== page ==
Here’s an overview of three of the primary psychology “tactics” that every marketer should know:
Priming is the attempt to trigger a subconscious reaction to stimuli that influences our conscious decisions. The most common application is in branding and first click-through impressions. If a customer continues their journey, then the use of aspirational product or service images in content are common priming approaches.
Social proof is perhaps the most common example, given the impact of word-of-mouth influence. It is commonly seen in product reviews and ratings. Content marketing often relies on case studies and customer testimonials to hear from “people like us.”
Anchoring refers to marketing’s role in pricing and discounting. Most decisions people make are relative to the initial set of information they have received.
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MOps leaders manage the mind-reading stack
MOps leaders are modernizers that now manage the mind-reading martech stack. We then lead the orchestration efforts to analyze the response (the “scan” data) and “prescribe” the next steps of the campaign.
Two catalysts spawned the emergence for martech applications:
New channels that delivered stimulus (content) and collected responses: search, social media, retail commerce channels, etc.
Tools that organize and manage all of that response data, from foundational CRM platforms to marketing analytics and data enrichment.
These developments led to the new psychological skills that have become essential to the role of MOps leaders.
Processing and interpreting intent data is an example. ZoomInfo illustrates how B2B marketers are accessing this capability. The company now provides buying signals to marketers based on their customers’ behaviors, in addition to the basic contact information that was the origin of its business.
Intent data is already in widespread use. Six in 10 companies responding to a recent survey said they had or planned in the next year to implement intent measurement data solutions.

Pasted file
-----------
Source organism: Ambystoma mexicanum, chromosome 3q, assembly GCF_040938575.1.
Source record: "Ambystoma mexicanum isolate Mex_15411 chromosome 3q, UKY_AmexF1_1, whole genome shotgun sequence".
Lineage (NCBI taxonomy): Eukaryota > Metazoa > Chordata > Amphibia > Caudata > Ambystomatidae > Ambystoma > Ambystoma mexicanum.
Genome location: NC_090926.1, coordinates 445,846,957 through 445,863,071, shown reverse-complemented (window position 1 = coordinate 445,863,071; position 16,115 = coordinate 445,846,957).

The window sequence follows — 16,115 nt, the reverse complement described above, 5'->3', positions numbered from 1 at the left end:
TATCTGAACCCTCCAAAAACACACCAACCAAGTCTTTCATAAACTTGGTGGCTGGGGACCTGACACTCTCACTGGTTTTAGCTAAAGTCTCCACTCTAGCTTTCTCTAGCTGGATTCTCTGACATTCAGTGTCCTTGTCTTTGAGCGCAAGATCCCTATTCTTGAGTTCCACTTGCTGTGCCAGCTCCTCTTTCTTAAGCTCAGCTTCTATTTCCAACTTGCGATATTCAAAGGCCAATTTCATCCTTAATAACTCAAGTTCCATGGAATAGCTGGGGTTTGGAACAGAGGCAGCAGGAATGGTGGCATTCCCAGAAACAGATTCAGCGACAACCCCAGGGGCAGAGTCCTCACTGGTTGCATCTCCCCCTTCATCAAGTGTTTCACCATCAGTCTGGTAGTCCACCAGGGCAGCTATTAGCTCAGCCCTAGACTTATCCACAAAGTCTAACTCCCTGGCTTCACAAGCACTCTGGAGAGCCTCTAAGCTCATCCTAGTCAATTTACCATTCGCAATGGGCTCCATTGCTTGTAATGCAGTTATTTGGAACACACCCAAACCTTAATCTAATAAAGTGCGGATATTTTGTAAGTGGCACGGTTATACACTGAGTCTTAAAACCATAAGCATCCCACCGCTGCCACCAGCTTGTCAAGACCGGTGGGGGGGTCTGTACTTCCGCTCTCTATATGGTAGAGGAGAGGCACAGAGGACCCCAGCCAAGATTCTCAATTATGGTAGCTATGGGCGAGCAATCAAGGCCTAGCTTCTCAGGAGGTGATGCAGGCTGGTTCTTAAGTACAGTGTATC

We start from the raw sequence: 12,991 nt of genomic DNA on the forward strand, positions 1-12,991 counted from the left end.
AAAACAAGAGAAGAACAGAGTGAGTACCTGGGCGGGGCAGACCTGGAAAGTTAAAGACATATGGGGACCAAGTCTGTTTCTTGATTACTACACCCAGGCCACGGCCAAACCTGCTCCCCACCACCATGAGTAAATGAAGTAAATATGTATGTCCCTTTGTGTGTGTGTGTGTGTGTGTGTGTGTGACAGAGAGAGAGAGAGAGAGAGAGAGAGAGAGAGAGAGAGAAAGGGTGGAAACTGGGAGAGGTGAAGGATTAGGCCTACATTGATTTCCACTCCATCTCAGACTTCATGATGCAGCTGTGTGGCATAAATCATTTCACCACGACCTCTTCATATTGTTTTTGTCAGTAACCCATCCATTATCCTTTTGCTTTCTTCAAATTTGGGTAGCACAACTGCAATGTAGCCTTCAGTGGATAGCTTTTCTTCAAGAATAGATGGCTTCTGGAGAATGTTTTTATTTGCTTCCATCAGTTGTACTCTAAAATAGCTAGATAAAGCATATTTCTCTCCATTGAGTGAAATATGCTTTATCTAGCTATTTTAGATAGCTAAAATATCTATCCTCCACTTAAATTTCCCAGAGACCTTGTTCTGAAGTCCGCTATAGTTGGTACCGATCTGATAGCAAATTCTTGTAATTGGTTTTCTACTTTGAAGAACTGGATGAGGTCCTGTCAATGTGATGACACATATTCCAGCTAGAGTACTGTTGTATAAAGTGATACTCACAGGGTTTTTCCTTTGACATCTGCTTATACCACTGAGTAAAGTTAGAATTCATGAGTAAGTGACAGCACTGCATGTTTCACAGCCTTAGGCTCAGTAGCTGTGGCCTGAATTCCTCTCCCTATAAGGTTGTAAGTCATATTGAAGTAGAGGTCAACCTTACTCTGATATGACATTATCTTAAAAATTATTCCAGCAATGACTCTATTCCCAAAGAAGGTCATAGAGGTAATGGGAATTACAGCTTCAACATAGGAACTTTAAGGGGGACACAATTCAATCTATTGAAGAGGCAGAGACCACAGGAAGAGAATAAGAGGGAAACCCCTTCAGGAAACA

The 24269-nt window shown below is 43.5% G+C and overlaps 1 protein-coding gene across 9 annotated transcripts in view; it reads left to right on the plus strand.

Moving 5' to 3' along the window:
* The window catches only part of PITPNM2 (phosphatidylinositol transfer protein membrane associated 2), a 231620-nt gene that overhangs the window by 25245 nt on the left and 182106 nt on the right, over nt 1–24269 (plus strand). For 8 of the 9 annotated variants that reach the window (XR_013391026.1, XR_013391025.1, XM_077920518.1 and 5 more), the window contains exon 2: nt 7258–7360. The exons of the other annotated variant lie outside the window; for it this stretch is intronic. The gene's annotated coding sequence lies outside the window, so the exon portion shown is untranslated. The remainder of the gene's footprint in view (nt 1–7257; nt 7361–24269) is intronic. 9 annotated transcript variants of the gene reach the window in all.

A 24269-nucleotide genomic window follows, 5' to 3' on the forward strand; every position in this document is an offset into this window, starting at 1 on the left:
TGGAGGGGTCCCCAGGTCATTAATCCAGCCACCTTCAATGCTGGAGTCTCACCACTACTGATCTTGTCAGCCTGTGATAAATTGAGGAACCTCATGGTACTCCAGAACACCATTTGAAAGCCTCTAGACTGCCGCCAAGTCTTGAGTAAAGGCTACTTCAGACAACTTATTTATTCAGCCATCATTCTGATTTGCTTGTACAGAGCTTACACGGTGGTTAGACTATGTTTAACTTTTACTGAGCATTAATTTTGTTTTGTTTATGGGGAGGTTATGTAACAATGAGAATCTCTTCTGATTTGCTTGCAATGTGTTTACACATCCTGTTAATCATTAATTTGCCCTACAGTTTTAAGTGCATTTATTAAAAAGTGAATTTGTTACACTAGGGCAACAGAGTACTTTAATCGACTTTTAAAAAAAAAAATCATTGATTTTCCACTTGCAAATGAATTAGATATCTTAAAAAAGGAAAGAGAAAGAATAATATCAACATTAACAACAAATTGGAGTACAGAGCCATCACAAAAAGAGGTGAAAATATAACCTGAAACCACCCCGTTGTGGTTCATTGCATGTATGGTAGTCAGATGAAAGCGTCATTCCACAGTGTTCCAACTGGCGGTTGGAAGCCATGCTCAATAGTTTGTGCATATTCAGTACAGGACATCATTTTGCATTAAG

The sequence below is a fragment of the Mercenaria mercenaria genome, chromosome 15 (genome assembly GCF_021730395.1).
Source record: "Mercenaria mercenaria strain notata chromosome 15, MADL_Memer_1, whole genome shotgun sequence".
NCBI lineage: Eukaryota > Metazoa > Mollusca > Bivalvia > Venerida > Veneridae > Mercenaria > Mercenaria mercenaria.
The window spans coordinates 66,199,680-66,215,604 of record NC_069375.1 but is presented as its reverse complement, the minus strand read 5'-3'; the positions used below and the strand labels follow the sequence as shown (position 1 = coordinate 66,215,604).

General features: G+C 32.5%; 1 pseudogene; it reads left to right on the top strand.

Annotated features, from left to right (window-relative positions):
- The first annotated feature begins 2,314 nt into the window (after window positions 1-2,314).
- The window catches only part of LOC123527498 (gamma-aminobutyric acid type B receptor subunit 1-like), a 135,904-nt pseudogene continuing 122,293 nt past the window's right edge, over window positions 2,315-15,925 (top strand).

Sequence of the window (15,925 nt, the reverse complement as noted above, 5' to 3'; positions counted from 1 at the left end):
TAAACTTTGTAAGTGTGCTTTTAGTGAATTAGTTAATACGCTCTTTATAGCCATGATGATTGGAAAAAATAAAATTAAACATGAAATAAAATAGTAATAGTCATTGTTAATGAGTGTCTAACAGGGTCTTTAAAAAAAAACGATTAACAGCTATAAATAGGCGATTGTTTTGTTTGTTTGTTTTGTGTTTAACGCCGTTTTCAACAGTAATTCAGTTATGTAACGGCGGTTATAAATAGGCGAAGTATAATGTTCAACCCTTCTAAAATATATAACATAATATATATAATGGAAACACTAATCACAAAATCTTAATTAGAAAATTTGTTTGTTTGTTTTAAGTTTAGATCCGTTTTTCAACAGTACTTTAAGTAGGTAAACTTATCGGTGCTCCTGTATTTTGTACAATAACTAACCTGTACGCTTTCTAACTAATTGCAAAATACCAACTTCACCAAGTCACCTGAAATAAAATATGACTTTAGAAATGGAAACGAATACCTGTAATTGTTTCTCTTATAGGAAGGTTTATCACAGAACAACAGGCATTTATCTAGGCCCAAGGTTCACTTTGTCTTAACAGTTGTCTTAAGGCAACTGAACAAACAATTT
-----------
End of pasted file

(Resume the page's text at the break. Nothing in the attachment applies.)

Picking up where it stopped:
The top challenges for effective intent data utilization fit squarely in the role/responsibilities of MOps leaders include:
These trends support the conclusion of the first three parts of this series — that MOps leaders should aspire to be:
Psychologists who elicit responses (i.e., “light up” the brains) of customers and prospects and interpret those signals for the business.
Modernizers who adopt the technology that enables the activation of those signals.
Orchestrators who are cross-functional project managers and business partners with IT, legal and compliance.
Next time, I’ll complete the framework with a discussion of how the role of MOps leaders includes being a scientist, constantly testing and evaluating marketing efforts with teams of analytics specialists and data scientists.
Opinions expressed in this article are those of the guest author and not necessarily MarTech. Staff authors are listed here.
About The Author
Milt is currently Director of Customer Experience at MSI Data, an industry-leading cloud software company that focuses on the value and productivity that customers can drive from adopting MSI’s service management solutions.
With nearly 30 years of leadership experience, Milt has focused on aligning service, marketing, sales, and IT processes around the customer journey. Milt started his career with GE, and led cross-functional initiatives in field service, software deployment, marketing, and digital transformation.
Following his time at GE, Milt led marketing operations at Connecture and HSA Bank, and he has always enjoyed being labeled one of the early digital marketing technologists. He has a BS in Electrical Engineering from UW Madison, and an MBA from Kellogg School of Management.
In addition to his corporate leadership roles, Milt has been focused on contributing back to the marketing and regional community where he lives. He serves on multiple boards and is also an adjunct instructor for UW-Madison’s Digital Marketing Bootcamp. He also supports strategic clients through his advisory group, Mission MarTech LLC.